The captain of the Belfast Cruisers Cycling Club, Willie Hume, was one of the first to buy a bicycle fitted with pneumatic tyres. On 18th May 1889, Hume won all four events at the Queens College Sports in Belfast, and subsequently all but one of the cycling events at a Liverpool meeting. The tyre attracted much publicity. Bicycle manufacturers were working assiduously to reduce the weight of the recently-invented ‘safety bicycle’ and the pneumatic tyre became a crucial element of its development.
Dunlop’s patent was later declared invalid on the basis of Robert William Thomson’s prior patent. But Thompson’s patent duly expired. In 1890, Charles K. Welch patented his detachable tyre, the rights to which Dunlop promptly bought.
In 1895, Dunlop resigned from the company that bears his name to this day. The company also retained the use of his face as a trademark, which in certain African markets was taken for that of Christ.
John Boyd Dunlop died in Dublin in 1921.
W. EDLIN & Co
33 Garfield Street, Belfast
Robert William Edlin (born 2nd August, 1862) was the son of Robert Edlin and may have worked for Rudge & Co. He set up in business at 33 Garfield Street, Belfast in 1885. He supplied a Quadrant tricycle to John Boyd Dunlop, a Belfast veterinary surgeon, minus the driving wheels. Dunlop fitted his own wheels with pneumatic tyres. Edlin then made, with a partner Finlay Sinclair, a prototype cycle for Dunlop’s tyre in 1888. This led to Edlin working with Dunlop to make cycles to which pneumatic tyres could be fitted. Some 20 bicycles and six tricycles were made in 1889 for pneumatic tyres and the tyres were fitted to a further 24 machines bought from Rudge & Co. A company was set up to develop the invention. Edlin and Sinclair had £400 in shares and the company acquired the Garfield Street premises. However Edlin became dis-satisfied and resigned in 1892. He set up on his own account making pneumatic tyres at 299 Bradford Street, Birmingham, Warwickshire. By 1907 Edlin was trading in partnership with Sinclair again. Their 1908 catalogue offered six models, priced from £6 10s. to £11. He may also have made cycles as a 1912 directory lists Edlin Sons Ltd trading as cycle manufacturers but the last year they are listed is 1914 and shortly after the business closed.
DUNLOP PNEUMATIC TYRE co Ltd
In 1889 Dunlop entered into partnership with the charismatic William Harvey du Cros, businessman and president of the Irish Cyclist’s Association, first as the Pneumatic Tyre and Booth’s Cycle Agency. The Dunlop Pneumatic Tyre Co. Ltd was formed in Dublin to acquire and commercialise Dunlop’s patent for pneumatic tyres. Commercial production began in late 1890 in Belfast, and quickly expanded to fufill consumer demand. Dunlop assigned his patent to Du Cros in return for 1500 shares in the new company.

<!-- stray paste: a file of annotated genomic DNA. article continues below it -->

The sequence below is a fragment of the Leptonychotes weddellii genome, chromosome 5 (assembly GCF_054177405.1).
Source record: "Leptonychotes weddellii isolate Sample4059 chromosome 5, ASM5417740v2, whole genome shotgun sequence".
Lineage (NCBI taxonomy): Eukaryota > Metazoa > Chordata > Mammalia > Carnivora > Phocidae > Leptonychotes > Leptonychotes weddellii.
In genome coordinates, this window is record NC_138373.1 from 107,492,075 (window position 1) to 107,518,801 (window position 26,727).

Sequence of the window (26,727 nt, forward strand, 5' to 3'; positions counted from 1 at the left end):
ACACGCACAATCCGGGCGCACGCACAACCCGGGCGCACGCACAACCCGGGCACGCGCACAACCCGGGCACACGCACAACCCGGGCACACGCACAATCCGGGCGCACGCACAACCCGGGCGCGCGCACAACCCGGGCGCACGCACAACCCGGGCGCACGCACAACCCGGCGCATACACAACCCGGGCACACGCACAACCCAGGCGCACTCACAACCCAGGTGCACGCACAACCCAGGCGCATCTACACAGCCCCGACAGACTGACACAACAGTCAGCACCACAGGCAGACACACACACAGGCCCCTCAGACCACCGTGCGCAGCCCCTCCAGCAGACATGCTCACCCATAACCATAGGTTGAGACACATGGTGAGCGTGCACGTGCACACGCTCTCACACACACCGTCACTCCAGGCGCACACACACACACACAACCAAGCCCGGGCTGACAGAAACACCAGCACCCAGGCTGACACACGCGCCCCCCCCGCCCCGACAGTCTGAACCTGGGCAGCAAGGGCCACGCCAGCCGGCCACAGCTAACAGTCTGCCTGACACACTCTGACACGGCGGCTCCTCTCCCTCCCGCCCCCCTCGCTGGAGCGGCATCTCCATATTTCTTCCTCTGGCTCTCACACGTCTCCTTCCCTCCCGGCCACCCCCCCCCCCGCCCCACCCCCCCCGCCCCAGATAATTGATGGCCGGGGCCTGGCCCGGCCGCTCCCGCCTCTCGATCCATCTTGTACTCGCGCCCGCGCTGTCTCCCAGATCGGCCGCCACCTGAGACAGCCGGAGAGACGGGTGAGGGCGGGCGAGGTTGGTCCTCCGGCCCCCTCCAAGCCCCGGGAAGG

During the early 1890s Dunlop Tyre established divisions in Europe and North America and , during 1893, a branch office and factory in Melbourne, Australia. In 1896 the company registered a trademarkand incorporated a subsidiary in England. Although the pneumatic tyre was successful, Dunlop had financial difficulties, and had to sell its overseas operations. A significant disposal was the sale of the Australian division during 1899 to a Canadian consortium, which incorporated it as the Dunlop Pneumatic Tyre Company of Australasia Ltd.
Initially the company subcontracted manufacture, but by 1902 it had its own manufacturing subsidiary, Dunlop Rubber Co. Ltd, in Birmingham. This factory became known as Fort Dunlop.
ROBERT WILLIAM THOMPSON
Robert’s father gave him a workshop and by the time he was 17 years old he had rebuilt his mother’s tangle so that wet linen could be passed through the rollers in either direction, had successfully designed and built a ribbon saw, and had completed the first working model of his elliptic rotary steam engine which he was to perfect in later life. He served an engineering apprenticeship in Aberdeen and Dundee before joining a civil engineering company in Glasgow. He then went to work for an Edinburgh firm of civil engineers where he devised a new method of detonating explosive charges by the use of electricity, thus greatly reducing the loss of lives in mines throughout the world. Thomson next worked as a railway engineer and supervised the blasting of chalk cliffs near Dover for the South Eastern Railway. Soon he set up his own railway consultancy business and proposed the line for the Eastern Counties railway which was accepted by parliament and eventually developed.
Thomson was only 23 years old when he patented the pneumatic tyre he was granted a patent in France in1846 and in the USA in 1847. His tyre consisted of a hollow belt of India-rubber inflated with air so that the wheels presented ‘a cushion of a to the ground, rail or track on which they run.’ This elastic belt of rubberised canvas was enclosed within a strong outer casing of leather which was bolted to the wheel. Thomson’s Aerial Wheels were demonstrated in London’s Regent Park in March 1847 and were fitted to several horse-drawn carriages, greatly improving the comfort of travel and reducing noise. One set ran for 1200 miles without sign of deterioration. However, despite satisfactory testing the tyre developed further at this time because the North British Rubber Company was unable to supply the strong thin rubber necessary for the inner tubes. For many years Thomson was frustrated by this lack of thin rubber and he turned to the development of his solid rubber tyres. It was not until 43 years later that the pneumatic tyre returned when it was developed as a bicycle tyre by John Boyd Dunlop. Dunlop was granted a patent in 1888 but two years later was officially informed that it was invalid as Thomsons patent preceded it.